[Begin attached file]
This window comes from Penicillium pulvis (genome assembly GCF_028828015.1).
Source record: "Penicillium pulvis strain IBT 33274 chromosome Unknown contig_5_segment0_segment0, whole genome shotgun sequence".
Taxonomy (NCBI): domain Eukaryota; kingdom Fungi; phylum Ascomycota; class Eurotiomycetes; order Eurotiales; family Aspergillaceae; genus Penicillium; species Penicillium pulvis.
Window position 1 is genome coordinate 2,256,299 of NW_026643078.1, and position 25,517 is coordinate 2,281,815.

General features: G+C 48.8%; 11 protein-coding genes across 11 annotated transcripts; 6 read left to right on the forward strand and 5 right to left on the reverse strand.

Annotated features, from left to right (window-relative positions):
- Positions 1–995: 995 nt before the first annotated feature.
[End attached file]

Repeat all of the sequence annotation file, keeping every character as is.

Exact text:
This window comes from Penicillium pulvis (genome assembly GCF_028828015.1).
Source record: "Penicillium pulvis strain IBT 33274 chromosome Unknown contig_5_segment0_segment0, whole genome shotgun sequence".
Taxonomy (NCBI): domain Eukaryota; kingdom Fungi; phylum Ascomycota; class Eurotiomycetes; order Eurotiales; family Aspergillaceae; genus Penicillium; species Penicillium pulvis.
Window position 1 is genome coordinate 2,256,299 of NW_026643078.1, and position 25,517 is coordinate 2,281,815.

General features: G+C 48.8%; 11 protein-coding genes across 11 annotated transcripts; 6 read left to right on the forward strand and 5 right to left on the reverse strand.

Annotated features, from left to right (window-relative positions):
- Positions 1–995: 995 nt before the first annotated feature.